Doctor Who: Vincent and the Doctor
(1 episode, s05e10, 2010)
Demons take their toll.
The Doctor and Amy visit the Musée d’Orsay in Paris. The Doctor is being very nice to Amy to distract her from something she doesn’t quite remember. While Doctor Henry Black leads a tour of the Vincent van Gogh exhibit, the Doctor spots something evil in The Church at Auvers. The Doctor gets the exact date that the painting was created, compliments the doctor on his bow tie, and drags Amy to the TARDIS.
The TARDIS materializes in Auvers-sur-Oise where the travelers find van Gogh at a café. Apparently the artist is a cheapskate drunkard whose talent is ill-regarded. Amy defuses the situation by offering to buy a bottle of wine and share it with him. When the Doctor introduces himself, van Gogh mistakes him for a medical professional sent by his brother to help. They trade small talk until a woman’s scream draws them to a young woman’s murder scene. The distraught mother throws stones at van Gogh, calling him a madman and driving the trio away. They all retire to van Gogh’s residence for the night.
Vincent thinks that no one sees any value in his work, but Amy is starstruck. Vincent believes that there is so much more than what the normal eye can see, and having travelled throughout all of time and space, the Doctor says that he doesn’t need to be told. Some time later, Vincent is high on coffee and the Doctor offers to make some tea before they hear Amy scream. They investigate and are attacked by a creature that only Vincent can see.
He later sketches the beast for the Doctor, who then takes the picture back to the TARDIS, all the while stalked by the creature. He feeds the image into a portable device, but doesn’t have any luck until he takes it outside and captures the creature’s reflection. Identified as a Krafayis, the beast chases the Doctor through town.
Once he loses the Krafayis, the Doctor is shockingly reunited with Amy and they return to van Gogh’s home. After a gracious gift of sunflowers, the Doctor tells his companions about the Krafayis and they plot to paint the church in order to lure the creature.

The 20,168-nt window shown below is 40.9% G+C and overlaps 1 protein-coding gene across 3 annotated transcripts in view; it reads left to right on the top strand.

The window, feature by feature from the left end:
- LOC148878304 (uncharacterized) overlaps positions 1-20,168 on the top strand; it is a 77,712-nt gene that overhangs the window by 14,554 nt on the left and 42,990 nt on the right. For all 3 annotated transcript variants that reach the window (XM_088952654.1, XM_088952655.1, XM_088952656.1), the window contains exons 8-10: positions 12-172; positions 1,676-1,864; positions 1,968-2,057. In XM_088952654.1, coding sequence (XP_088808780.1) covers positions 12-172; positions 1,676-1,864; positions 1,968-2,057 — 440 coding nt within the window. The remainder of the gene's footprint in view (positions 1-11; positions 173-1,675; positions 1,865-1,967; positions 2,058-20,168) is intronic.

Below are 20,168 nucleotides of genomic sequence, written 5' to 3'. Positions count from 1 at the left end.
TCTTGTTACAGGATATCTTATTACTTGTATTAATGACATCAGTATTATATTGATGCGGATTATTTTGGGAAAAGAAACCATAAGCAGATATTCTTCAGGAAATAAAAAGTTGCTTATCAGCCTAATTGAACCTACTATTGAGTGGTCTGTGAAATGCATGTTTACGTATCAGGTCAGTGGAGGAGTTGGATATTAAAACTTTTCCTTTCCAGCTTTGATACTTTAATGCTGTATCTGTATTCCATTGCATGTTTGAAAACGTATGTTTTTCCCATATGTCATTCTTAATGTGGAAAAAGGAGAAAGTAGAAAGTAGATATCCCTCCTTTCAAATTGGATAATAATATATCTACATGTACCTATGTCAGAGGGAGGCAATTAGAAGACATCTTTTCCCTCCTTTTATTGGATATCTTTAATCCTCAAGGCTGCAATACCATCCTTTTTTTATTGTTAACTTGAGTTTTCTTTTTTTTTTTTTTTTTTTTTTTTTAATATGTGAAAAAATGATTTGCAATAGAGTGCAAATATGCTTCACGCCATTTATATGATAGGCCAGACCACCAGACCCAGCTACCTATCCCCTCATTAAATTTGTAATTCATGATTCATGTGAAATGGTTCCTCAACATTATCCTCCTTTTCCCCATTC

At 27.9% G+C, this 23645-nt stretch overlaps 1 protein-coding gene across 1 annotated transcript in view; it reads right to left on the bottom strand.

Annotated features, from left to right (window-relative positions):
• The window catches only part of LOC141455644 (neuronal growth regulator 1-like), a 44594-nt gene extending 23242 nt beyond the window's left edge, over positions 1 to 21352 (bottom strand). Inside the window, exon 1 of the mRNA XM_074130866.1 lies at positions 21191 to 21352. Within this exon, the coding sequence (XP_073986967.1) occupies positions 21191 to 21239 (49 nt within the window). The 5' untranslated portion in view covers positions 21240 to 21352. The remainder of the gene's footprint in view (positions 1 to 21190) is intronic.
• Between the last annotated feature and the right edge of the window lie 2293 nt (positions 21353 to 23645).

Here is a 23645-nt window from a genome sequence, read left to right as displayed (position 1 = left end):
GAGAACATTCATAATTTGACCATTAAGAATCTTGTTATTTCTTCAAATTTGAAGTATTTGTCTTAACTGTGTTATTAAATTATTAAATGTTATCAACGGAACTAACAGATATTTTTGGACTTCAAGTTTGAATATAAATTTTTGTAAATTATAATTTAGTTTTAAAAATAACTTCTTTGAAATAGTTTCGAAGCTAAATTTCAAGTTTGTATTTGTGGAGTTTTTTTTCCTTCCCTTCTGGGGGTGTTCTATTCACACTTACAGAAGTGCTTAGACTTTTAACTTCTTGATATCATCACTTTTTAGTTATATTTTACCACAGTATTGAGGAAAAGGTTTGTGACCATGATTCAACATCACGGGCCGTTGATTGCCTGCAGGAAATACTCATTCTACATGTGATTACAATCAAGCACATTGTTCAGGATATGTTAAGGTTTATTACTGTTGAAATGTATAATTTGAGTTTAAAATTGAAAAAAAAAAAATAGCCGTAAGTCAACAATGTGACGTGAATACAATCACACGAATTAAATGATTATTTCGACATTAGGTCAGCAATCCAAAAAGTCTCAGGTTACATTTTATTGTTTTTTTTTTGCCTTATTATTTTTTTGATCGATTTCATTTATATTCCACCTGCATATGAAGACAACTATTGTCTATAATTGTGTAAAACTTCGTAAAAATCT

After some waiting, the Doctor checks on Vincent. The artist is lying in bed, sobbing, distraught that the Doctor and Amy are prepared to leave him. The Doctor tries to console him but Vincent turns violent. The Doctor and Amy realize that van Gogh’s suicide is only months away, but as they prepare to execute the plan themselves, Vincent is ready to go.
As they walk to the church, Vincent asks Amy why she’s sad. Amy denies being sad, but Vincent notes that she’s crying, almost as if she’s recently lost someone. They watch the funeral procession for the girl, then carry on to the church where Vincent begins to work. When Vincent spots the Krafayis, the Doctor takes the identification device, his sonic, and a bit of confidence into the church.
Despite being told to stay behind, Amy rushes into the church as the Doctor is attacked. They hide together in a confessional, but since the Krafayis has fantastic hearing, it finds them in short order. Vincent distracts the creature and they all escape. The Krafayis chases them into another chamber, and while the Doctor and Amy hold the door, Vincent rushes off with a plan of his own. The Doctor tries to talk to the Krafayis, but it’s not interested in discussion. As the Krafayis circles the room, the Doctor realizes that it is blind. When it charges, Vincent inadvertently impales it with his easel.
As the Krafayis lays dying, Vincent is sorry and the Doctor comforts it. Vincent realizes the parallels between the creature and himself, and the Doctor remarks that sometimes winning is no fun at all.
The trio later lay under the stars as Vincent muses about the Starry Night. The next morning, the Doctor and Amy say farewell. Vincent admits that, despite his experiences over the last couple of days, he won’t do well on his own. Before they leave, the Doctor invites Vincent to join him for a short trip.